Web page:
13. Many moons ago Palmer River was a weekend dredging haunt - a ring looks so much better than lots of alluvial gold. My parents had rings made for my sister and brother in law but they were not unique like this one - beautiful. Loved the troullies in Italy too.

  14. hello Nona in far away Cape York! ( the other end of the mainland from me)

  15. The finished ring is simply beautiful. I really enjoyed seeing your process for creating this, thanks for sharing.

  16. this is probably the most fascinating blog post i have read in years. the gold is just so... grabbable. it looks so tangible on the page. yum.

    what wonderful craftmanship.

  17. nice! i'll keep your offer in mind.

  18. what an amaqzing peice! well done!

  19. Well where to start..........I'm the lucky guy wearing the ring since I married the stunning Renae.

    Davids commitment to this quirky project was simply amazing since we had virtually lost contact since high school. David thanks for crafting the ring but more so for the two funny prospecting jaunts and for answering my endless array of 'gold' questions !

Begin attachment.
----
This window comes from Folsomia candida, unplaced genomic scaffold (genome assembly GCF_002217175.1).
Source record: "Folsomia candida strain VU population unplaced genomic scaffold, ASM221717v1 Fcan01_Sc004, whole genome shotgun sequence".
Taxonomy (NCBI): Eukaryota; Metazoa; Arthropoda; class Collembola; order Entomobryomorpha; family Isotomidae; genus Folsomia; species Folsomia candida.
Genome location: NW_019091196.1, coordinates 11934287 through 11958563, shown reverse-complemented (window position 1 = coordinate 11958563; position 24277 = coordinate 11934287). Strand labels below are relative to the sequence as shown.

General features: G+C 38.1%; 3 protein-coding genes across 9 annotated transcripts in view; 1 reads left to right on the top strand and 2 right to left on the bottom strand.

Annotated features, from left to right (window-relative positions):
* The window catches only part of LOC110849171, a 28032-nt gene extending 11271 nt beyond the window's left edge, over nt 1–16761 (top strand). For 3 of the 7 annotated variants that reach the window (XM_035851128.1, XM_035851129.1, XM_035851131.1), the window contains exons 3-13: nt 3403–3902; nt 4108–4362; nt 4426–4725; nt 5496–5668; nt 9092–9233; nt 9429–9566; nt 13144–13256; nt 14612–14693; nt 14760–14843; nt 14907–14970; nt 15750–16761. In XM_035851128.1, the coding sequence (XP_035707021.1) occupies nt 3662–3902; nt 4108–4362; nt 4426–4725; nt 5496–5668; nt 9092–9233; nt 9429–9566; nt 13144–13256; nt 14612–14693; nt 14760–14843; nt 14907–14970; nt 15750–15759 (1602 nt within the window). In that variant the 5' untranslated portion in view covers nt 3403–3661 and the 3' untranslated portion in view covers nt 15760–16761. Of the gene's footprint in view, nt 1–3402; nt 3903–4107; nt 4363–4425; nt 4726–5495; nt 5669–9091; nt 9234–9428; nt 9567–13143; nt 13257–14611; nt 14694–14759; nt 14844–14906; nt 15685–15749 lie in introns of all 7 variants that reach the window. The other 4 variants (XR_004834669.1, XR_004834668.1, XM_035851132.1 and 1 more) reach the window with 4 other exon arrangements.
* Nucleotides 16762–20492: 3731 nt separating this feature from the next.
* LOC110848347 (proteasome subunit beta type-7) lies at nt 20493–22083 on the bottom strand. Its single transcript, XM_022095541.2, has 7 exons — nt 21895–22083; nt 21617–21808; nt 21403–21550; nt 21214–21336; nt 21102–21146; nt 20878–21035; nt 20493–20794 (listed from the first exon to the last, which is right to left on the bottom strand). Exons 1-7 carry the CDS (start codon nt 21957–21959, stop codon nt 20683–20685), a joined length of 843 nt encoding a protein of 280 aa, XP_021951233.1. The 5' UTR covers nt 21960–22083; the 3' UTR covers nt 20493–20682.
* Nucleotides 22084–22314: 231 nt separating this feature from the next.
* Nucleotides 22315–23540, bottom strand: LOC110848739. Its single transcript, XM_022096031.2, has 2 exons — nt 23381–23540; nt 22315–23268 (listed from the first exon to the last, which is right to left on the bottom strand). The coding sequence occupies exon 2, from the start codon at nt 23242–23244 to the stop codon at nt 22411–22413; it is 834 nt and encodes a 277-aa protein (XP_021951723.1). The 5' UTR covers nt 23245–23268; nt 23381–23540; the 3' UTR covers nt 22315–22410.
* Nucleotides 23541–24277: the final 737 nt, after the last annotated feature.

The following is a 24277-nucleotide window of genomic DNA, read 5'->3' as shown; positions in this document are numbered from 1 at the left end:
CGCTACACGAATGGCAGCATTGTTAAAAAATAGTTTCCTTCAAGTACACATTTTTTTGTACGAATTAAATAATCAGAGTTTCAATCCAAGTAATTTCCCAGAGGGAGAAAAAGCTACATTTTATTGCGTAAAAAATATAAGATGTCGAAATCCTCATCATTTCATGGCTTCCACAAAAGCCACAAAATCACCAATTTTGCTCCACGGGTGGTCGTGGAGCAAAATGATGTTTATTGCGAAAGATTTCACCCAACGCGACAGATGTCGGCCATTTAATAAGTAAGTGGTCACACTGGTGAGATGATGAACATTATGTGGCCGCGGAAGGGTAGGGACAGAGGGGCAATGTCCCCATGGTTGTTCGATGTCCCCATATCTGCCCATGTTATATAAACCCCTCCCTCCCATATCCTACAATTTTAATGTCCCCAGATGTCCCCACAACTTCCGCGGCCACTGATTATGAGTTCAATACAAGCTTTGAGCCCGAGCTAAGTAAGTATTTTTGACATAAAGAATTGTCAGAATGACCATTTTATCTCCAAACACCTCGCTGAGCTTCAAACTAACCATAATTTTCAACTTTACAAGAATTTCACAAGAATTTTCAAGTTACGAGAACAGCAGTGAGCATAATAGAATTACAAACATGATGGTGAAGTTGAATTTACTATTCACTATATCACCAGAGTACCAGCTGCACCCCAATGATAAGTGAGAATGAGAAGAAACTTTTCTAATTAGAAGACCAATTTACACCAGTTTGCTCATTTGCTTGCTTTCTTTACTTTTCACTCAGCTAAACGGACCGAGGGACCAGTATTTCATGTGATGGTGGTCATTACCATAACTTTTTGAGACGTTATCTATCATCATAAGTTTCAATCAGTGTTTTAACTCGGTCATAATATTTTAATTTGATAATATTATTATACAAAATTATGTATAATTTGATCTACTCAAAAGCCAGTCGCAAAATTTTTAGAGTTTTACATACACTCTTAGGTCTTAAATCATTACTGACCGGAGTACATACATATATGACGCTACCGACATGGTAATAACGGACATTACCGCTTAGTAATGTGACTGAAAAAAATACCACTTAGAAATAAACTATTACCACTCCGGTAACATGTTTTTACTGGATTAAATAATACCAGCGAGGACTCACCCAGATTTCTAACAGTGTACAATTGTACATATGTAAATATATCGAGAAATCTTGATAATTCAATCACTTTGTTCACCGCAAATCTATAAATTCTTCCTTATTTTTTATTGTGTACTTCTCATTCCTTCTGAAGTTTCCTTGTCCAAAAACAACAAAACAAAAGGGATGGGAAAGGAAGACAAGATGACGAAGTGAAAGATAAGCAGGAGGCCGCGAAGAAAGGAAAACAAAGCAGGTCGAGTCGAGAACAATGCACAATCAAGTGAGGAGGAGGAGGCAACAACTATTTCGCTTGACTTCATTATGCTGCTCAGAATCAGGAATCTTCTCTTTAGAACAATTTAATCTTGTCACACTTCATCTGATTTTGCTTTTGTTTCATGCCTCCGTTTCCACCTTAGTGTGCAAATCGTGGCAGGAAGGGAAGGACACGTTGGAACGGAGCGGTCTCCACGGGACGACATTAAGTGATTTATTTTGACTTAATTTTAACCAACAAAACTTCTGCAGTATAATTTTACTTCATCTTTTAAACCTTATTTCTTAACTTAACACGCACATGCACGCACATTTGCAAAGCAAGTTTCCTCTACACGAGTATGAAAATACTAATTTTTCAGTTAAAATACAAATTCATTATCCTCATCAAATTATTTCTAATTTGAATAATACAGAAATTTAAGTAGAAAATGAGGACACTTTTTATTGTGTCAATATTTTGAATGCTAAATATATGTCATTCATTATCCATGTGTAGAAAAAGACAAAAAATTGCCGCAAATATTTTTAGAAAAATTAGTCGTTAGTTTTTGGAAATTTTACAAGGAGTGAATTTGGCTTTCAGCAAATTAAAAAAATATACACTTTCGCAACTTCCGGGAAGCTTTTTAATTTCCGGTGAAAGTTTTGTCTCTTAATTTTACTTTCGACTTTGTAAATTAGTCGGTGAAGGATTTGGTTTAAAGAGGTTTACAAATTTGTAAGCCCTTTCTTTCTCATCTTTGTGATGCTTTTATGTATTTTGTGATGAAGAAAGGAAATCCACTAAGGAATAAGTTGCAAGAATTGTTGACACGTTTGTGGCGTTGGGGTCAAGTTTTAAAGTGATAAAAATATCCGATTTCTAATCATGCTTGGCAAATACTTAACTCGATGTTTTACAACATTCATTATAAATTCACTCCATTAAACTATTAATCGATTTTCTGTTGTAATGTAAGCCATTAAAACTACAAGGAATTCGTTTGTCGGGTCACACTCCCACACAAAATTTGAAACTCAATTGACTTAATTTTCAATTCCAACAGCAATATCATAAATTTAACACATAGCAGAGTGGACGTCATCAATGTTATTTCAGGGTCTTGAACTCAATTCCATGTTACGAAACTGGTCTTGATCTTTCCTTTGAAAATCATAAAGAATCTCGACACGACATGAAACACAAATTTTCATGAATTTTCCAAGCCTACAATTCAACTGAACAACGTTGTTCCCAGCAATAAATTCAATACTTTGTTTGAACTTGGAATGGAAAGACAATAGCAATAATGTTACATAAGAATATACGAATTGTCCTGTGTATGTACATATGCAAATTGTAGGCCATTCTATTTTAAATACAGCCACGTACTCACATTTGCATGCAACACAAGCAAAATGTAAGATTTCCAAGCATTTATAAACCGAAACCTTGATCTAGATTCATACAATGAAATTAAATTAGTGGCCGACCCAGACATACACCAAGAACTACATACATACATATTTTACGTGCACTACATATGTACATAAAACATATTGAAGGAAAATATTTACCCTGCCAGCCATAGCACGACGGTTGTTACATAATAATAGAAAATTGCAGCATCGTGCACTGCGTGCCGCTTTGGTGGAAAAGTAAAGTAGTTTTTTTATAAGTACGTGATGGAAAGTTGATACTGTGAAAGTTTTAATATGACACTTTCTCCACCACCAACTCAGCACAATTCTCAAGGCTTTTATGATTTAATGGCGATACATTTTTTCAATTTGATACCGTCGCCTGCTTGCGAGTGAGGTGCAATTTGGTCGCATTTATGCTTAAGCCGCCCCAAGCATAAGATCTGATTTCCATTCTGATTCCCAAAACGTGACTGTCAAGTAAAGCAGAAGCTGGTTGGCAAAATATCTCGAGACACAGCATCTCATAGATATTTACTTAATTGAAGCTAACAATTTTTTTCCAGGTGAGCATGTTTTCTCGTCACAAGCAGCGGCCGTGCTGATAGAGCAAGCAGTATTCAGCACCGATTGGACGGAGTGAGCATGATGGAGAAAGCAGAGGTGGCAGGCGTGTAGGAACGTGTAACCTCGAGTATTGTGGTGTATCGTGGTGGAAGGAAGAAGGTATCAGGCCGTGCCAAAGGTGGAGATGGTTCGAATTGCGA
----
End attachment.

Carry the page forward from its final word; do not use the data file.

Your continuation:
The ring certainly attracts attention in the flesh and cool seeing all the positive feedback for David's skill on the blog.

    Thanks Again Golden Smith for a truely unique experience and wedding band.


  20. *tips hat*

    Huzzah! Thanks Mark.

    +technical answers:
    Anna D:
    No rolling mill necessary; It almost jumped up and said "good day, kind smith! I'll be whatever you'd like me to be!"
    Miss Dot:
    23k is not at all like 9k, which is about one third gold content. The higher purity alloys are very ductile and malleable, and require less annealling. Molto Gustoso!

  21. have just been looking at all the amazing pictures you took from the process. it's very inspirational. I think all the hard and dedicated work is seen in the end result, beautiful ring

  22. A none too shabby job. I actually do need one of them too.

  23. Hi!
    Im a chilean designer and i want to use some of your pictures in a book about entrepreneuship. Can I? They have copyright?
    Thans a lot

  24. Hi Kiwi- send me an email- there's a contact button on the side-bar of this blog

  25. It is perfect, what a wonderful idea and inspirational post. Jo x